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November 13, 2017
Child support: Understanding the basics

Child support is a frequent component of many divorces. With nearly half of all marriages in the United States ending in divorce, and nearly one-fourth of all children born to parents who are unmarried, many parents will have to deal with child support at some point or another.

The legal process regarding child support varies case by case. For some families it can be simple, amicable and easy; for others, complicated, contentious and difficult. There are a few basic principles to child support that you should know in order to understand it. This post will go over some of the most important points, such as:

Who has the right to child support?

Child support is not meant for parents—rather, it is the right of the child. A child has the right to child support payments in order to provide for his or her healthy upbringing.

What is a child support order?

A family court can issue a child support order, which designates the amount of child support required from a parent. This amount can be affected by the parent’s income, the number of children and the custody arrangement.

What is the state’s role in child support?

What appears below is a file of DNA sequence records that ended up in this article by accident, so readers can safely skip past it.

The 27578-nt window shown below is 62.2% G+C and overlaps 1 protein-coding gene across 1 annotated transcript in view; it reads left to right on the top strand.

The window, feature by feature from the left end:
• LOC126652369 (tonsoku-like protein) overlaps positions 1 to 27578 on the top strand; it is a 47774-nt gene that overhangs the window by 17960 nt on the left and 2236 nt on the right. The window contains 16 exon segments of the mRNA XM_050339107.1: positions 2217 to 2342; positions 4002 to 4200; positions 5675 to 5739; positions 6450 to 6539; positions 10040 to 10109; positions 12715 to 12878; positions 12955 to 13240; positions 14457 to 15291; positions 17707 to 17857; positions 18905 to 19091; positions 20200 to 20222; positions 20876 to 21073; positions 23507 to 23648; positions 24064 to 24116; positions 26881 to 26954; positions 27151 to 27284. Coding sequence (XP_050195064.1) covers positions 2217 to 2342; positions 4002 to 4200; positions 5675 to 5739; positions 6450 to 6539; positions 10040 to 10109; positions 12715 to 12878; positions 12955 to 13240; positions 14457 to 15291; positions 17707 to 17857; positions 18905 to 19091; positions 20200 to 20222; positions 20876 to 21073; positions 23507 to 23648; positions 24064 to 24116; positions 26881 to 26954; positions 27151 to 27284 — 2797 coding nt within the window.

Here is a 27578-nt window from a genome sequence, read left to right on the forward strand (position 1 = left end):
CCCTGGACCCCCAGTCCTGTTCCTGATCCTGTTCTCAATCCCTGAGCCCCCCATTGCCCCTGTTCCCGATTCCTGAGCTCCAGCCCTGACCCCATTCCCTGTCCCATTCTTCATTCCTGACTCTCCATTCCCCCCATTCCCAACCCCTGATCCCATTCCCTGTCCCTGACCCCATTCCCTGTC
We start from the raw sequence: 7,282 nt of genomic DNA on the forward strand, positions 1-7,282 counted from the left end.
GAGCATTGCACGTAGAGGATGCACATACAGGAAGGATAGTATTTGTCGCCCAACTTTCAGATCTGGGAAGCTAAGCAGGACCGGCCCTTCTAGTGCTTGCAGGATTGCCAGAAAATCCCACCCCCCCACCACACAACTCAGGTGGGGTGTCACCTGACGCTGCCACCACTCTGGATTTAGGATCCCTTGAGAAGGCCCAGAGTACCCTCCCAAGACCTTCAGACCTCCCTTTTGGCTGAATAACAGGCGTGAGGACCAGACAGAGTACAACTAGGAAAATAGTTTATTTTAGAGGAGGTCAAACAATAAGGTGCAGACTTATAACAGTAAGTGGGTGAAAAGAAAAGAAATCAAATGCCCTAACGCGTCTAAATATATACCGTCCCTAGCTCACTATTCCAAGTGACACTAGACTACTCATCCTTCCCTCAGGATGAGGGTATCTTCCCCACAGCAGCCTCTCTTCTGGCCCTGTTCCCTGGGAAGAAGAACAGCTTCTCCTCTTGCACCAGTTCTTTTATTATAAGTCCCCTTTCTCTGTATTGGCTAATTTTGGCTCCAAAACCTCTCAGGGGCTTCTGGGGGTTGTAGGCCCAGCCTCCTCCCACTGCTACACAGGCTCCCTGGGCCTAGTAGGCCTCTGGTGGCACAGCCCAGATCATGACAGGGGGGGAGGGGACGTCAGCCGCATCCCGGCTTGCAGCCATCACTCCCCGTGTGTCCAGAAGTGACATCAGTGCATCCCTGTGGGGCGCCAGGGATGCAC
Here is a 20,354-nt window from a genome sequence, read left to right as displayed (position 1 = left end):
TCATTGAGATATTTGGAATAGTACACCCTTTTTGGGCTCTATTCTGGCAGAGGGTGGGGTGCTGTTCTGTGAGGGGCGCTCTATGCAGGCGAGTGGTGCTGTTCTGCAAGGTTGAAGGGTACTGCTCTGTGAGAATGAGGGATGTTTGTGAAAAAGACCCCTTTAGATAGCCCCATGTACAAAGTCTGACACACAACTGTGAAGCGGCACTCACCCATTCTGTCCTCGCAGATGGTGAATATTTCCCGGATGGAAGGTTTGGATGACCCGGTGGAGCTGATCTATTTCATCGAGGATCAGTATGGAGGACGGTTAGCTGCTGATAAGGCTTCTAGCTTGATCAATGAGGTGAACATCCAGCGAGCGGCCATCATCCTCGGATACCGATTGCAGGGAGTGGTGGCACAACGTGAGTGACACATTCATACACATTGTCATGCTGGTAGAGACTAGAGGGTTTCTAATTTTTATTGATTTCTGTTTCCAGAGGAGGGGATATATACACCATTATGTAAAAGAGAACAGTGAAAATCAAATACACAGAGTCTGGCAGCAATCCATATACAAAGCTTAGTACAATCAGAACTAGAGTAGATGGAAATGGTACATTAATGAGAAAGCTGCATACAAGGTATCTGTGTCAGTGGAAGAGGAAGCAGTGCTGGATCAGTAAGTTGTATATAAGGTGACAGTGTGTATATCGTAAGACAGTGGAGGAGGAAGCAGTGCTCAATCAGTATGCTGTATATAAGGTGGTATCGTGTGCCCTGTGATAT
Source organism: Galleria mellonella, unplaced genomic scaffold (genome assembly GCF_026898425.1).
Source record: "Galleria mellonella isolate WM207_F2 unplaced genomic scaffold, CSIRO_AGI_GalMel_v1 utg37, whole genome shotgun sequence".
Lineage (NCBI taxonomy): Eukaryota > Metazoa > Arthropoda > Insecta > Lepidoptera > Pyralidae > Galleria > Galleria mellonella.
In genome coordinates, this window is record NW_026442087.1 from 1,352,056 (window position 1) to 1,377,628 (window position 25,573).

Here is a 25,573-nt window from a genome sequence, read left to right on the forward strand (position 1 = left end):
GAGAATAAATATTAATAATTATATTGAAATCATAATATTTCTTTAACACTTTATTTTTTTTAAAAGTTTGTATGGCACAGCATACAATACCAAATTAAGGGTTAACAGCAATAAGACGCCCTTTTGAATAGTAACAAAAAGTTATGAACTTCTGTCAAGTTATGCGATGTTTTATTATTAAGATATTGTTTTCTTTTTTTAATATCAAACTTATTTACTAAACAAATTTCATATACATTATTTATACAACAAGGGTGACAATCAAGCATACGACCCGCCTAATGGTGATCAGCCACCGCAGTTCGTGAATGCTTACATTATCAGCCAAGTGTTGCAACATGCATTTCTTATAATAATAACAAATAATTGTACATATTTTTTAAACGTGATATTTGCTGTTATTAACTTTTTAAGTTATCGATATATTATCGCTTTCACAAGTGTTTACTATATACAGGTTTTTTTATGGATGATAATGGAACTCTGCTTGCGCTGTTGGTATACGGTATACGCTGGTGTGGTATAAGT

The agreement for child support was once left to the parents to decide. Now, however, the government sometimes steps in to ensure a fair arrangement for the parents and child. Frequently, this means that the court will intervene to ensure that the non-custodial parent is making timely and complete child support payments.

How does the court enforce an order?

If the non-custodial parent does not promptly pay the full amount of child support, the state can withhold support funds from paychecks or tax refunds, or even seize property and real estate.

What about paternity?

The first step in cases regarding unmarried parents is often to establish paternity. If the father will not voluntarily take the test, a court order could require him to take a DNA test.

What about moving to a new state?

Moving to a different state does not negate the need for child support: The family courts of another state can still enforce child support orders from other states.

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